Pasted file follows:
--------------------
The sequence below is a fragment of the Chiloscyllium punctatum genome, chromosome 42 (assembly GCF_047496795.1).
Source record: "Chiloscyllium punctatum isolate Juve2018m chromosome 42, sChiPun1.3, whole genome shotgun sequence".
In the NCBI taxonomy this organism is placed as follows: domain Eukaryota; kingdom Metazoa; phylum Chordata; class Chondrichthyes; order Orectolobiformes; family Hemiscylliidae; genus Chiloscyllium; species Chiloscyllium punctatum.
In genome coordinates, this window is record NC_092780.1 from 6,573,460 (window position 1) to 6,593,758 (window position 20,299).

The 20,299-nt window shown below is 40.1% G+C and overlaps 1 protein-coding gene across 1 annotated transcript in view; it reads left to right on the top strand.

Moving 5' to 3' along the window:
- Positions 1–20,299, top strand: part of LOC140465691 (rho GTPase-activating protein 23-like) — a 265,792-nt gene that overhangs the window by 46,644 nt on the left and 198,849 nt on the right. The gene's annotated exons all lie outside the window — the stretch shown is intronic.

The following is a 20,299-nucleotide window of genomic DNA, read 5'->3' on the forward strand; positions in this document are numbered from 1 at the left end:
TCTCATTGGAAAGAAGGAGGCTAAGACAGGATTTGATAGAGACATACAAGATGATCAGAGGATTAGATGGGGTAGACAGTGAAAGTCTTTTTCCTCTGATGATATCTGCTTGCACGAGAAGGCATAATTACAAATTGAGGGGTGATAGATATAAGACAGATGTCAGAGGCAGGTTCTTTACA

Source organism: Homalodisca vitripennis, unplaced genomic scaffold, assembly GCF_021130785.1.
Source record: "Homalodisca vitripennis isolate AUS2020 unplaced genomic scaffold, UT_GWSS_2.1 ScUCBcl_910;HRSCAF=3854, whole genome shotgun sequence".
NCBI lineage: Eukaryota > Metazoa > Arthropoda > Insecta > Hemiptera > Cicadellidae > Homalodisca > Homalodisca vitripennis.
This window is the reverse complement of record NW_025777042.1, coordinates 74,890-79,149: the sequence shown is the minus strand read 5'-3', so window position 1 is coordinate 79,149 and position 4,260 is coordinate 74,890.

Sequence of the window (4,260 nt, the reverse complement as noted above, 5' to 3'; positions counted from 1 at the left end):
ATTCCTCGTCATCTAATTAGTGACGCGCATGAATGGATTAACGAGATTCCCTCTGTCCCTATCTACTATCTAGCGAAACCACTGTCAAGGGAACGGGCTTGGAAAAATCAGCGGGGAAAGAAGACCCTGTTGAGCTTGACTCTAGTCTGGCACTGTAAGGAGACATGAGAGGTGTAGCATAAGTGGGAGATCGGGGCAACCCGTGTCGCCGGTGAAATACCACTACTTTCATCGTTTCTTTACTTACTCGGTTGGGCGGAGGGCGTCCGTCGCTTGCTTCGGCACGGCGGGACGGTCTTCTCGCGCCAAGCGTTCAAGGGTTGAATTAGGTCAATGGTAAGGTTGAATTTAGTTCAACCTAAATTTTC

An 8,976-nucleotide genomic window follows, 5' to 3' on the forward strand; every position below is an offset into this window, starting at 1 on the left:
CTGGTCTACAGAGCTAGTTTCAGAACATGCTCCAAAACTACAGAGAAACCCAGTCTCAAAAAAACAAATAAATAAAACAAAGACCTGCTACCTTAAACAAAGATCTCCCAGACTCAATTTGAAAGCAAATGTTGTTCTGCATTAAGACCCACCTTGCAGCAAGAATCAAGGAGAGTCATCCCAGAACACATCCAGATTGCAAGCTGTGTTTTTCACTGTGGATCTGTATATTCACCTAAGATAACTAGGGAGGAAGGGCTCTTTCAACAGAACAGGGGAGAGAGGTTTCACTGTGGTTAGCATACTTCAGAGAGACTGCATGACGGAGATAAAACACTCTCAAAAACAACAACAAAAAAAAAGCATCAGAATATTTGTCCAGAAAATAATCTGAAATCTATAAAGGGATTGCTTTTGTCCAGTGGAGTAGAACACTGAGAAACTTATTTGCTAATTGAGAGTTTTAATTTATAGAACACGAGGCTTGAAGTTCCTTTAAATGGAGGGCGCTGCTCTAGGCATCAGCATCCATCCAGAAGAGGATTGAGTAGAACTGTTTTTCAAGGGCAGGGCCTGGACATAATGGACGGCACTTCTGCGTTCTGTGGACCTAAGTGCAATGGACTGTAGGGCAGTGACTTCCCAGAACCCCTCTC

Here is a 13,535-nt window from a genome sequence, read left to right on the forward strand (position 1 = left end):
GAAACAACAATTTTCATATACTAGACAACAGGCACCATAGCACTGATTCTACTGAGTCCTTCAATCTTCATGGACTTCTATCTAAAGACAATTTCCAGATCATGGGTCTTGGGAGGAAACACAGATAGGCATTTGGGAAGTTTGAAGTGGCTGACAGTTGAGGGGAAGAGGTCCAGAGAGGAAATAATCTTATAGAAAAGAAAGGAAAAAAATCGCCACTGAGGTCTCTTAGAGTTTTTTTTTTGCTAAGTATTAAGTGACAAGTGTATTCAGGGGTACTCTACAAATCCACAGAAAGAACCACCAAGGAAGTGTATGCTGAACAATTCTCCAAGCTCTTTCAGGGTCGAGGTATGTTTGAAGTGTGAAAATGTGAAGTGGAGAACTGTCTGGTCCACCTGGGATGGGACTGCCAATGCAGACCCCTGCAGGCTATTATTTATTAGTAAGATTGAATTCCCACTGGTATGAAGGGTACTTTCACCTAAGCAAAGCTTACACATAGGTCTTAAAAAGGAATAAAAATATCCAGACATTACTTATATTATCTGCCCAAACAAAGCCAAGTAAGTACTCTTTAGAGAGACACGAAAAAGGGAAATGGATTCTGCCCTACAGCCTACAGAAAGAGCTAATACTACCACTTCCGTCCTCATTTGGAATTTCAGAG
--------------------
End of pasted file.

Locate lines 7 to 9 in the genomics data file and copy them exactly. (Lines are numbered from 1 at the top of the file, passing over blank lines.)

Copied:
- Positions 1–20,299, top strand: part of LOC140465691 (rho GTPase-activating protein 23-like) — a 265,792-nt gene that overhangs the window by 46,644 nt on the left and 198,849 nt on the right. The gene's annotated exons all lie outside the window — the stretch shown is intronic.

The following is a 20,299-nucleotide window of genomic DNA, read 5'->3' on the forward strand; positions in this document are numbered from 1 at the left end:
TCTCATTGGAAAGAAGGAGGCTAAGACAGGATTTGATAGAGACATACAAGATGATCAGAGGATTAGATGGGGTAGACAGTGAAAGTCTTTTTCCTCTGATGATATCTGCTTGCACGAGAAGGCATAATTACAAATTGAGGGGTGATAGATATAAGACAGATGTCAGAGGCAGGTTCTTTACA